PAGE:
scorecardresearch Skip to main content

John Conklin: A man of drama, by design

Michael G. Stewart

WHO: John Conklin

WHAT: Acclaimed internationally as a stage, set, and costume designer whose work has been featured in opera houses and theaters across the globe, Conklin was recently honored by the National Endowment for the Arts in Washington, D.C. In 2008, he retired from Glimmerglass Opera, where he worked for 18 years as the associate artistic director. Retirement didn’t last, though. Conklin followed his former Glimmerglass colleague, Esther Nelson, and has been working closely with her and the Boston Lyric Opera as a dramaturg and artistic adviser ever since. Conklin spoke with us about his work, why retirement wasn’t for him, and his most recent production, Verdi’s ‘‘Macbeth,’’ opening tomorrow at the Citi Performing Arts Center Shubert Theatre.


Q. How did you come to love the opera, and how did you end up working in Boston?

A. I had some early Boston roots in that my grandparents lived in Boston. Some of the first opera I went to was here in Boston with my grandmother, at age 10. We would go to the Boston Symphony, and that was an interesting introduction to opera and to Boston. I’ve always been interested in theater and opera and design. I used to go with my mother to the [Metropolitan Opera] for my birthday.

Q. How did you go from set design to being a dramaturg at the BLO?

A. At some point a couple of years ago, I thought I would retire. And I did, but it turned out, as everybody said, “Oh, you’re not going to retire.’’ So, I came back as a dramaturg, which deals with techs, and reading, and the whole world of the opera other than the world on the stage. I also went back [to New York University] to teach. [Boston] is easy to get to, almost like a commute from New York. I think it is all working out to a good balance. I’m also back to designing shows [in Boston], which I like doing.


Q. What do you hope audiences take away from the “Macbeth’’ production?

A. The basic scenery for the set was from a production I designed for NYC Opera 10 or 12 years ago. When BLO started talking about doing “Macbeth,’’ we began talking about renting that set. But, the original director [Leon Major] was not available, so we got another director [David Schweizer] and took the set and reworked our story around it. We have added . . . props and more colorful carnival-like figures. So, the production is completely different than the one in New York, but based in the same original set design.

Q. How did you transition from set design in your earlier career to teaching college students?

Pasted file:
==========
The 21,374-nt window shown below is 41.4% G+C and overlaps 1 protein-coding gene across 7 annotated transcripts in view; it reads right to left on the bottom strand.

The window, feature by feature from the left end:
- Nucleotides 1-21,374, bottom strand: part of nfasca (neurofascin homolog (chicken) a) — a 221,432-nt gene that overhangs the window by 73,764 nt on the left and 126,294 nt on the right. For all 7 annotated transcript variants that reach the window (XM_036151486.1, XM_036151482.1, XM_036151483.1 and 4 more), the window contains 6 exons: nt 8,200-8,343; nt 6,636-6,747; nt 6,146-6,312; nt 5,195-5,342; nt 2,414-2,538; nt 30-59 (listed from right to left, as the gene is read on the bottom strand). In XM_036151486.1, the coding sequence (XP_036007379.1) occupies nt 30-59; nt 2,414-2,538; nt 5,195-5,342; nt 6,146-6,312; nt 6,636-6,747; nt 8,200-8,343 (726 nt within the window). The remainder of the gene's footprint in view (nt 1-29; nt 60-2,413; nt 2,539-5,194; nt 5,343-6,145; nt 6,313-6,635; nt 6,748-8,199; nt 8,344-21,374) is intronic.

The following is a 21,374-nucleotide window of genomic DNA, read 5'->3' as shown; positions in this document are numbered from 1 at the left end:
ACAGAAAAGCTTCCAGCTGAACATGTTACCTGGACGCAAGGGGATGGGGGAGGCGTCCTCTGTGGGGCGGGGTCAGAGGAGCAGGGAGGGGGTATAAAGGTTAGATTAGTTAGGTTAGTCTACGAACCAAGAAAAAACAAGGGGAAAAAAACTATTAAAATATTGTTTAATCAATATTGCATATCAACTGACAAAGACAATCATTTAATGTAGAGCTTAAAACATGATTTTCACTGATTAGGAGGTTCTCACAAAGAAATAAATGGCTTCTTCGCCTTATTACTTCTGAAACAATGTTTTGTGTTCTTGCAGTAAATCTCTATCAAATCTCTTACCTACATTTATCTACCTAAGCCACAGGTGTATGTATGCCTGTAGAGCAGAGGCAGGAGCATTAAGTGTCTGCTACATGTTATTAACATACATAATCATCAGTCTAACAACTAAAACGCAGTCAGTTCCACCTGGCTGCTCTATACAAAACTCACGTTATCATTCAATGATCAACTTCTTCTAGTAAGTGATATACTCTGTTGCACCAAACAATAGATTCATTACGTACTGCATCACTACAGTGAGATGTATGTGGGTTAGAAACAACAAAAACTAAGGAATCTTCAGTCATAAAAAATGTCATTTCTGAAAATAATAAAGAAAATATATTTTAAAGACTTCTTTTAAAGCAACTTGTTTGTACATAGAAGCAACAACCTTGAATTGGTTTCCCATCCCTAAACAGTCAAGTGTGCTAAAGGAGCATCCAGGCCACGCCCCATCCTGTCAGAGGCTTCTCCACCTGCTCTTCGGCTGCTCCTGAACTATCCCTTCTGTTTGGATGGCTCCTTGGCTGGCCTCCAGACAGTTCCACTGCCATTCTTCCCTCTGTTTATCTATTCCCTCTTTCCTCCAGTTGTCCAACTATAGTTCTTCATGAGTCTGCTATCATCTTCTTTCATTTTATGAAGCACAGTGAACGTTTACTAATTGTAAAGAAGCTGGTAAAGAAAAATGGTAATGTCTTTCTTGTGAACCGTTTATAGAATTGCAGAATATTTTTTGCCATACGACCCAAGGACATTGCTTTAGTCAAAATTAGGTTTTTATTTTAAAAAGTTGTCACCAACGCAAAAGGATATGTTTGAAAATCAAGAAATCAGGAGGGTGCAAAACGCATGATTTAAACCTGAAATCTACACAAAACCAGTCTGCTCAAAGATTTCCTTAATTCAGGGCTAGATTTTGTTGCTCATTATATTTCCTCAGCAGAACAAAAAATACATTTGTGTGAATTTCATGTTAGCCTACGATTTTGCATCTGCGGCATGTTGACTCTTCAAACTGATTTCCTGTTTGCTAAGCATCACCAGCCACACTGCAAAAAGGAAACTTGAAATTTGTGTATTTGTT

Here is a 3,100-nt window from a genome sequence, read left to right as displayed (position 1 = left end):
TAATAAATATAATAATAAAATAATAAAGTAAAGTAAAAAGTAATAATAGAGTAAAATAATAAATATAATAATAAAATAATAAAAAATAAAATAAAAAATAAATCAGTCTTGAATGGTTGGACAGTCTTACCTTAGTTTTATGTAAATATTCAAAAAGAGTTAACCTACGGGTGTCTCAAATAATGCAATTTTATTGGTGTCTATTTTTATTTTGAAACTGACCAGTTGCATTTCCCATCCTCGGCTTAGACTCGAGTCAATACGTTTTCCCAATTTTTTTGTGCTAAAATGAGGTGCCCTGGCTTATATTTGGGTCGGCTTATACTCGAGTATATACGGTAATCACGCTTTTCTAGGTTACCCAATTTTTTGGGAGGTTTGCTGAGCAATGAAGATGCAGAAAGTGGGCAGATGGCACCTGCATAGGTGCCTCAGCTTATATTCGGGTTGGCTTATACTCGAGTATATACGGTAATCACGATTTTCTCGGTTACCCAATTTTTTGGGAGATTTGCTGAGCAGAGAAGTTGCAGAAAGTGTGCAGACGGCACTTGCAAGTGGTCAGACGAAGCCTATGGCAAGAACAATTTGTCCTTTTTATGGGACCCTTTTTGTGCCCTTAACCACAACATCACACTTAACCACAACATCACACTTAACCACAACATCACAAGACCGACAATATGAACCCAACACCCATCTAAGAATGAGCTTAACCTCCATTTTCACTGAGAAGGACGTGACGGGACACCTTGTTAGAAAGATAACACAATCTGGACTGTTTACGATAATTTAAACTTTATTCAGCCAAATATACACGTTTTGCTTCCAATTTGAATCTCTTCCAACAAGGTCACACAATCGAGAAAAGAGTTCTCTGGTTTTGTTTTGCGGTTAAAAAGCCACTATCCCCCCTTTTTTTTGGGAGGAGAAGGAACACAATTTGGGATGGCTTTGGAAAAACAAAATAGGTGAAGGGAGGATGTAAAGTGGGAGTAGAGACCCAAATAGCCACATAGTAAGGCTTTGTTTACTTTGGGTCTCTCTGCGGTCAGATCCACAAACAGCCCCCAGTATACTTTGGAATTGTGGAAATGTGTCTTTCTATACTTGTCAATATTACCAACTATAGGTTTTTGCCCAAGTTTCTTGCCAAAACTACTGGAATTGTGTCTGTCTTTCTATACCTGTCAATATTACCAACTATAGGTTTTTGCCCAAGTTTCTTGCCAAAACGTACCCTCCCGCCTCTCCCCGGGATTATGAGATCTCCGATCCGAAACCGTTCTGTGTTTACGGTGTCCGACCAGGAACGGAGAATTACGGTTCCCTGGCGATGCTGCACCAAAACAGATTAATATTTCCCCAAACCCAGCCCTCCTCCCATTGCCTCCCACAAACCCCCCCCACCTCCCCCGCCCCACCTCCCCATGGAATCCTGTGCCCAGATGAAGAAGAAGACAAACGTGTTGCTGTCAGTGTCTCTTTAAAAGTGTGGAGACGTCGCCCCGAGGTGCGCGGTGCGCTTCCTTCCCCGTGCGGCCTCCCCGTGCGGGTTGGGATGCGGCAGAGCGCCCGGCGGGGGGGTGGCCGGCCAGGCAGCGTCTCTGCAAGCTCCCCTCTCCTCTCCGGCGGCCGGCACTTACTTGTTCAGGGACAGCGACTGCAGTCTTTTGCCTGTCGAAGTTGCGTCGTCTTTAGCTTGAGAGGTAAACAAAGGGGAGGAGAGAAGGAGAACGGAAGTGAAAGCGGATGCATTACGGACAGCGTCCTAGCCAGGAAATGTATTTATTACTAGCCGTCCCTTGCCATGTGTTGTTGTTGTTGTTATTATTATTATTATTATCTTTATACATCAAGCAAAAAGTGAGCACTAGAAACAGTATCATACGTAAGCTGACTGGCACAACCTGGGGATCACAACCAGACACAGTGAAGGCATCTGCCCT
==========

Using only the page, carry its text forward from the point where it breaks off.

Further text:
A. I like doing it and I like the connection with younger designers. It’s useful for me to examine my own philosophies about opera and design through conversation with them, and that design can involve more aspects. It’s not just about the design and architecture, but also about history and philosophy and poetry. It’s a wide-ranging world, which is fascinating to explore for myself and fascinating to let them into that world. There are a lot of different levels that one can study and use to bring these things to life on the stage. That’s one of the things that I think draws people into the theater to be designers . . . you get the chance to explore all these different aspects of history, and history of art, and other theater and movies - anything that can be part of the sources for your vocabulary that you use to put the story on the stage. In this case it’s a visual story and a visual vocabulary. So the bigger your vocabulary is, metaphorically speaking, the more able you will be to create something eloquent and meaningful.


Q. How do you see your career trajectory in the years to come?

A. I think it will continue, because it has worked out very well. It seems the right amount of work and the right amount of time off. I’m very pleased with how it has worked out between New York and Boston. I feel that . . . Esther [Nelson] is leading the BLO in a very different direction and stimulated by the idea of working with a company to develop it in different directions.

Q. And how does it feel to have your entire body of work honored by the NEA?

A. I was very surprised - pleased, but surprised. This is the first time they’ve given it to a designer. There are four awards a year, and they have given them to singers, and directors, but never to a designer. I think it is partially [for] my connection at Glimmerglass as a dramaturg and helping to run the company, and how that has happened again in Boston.


Anthony Savvides can be reached at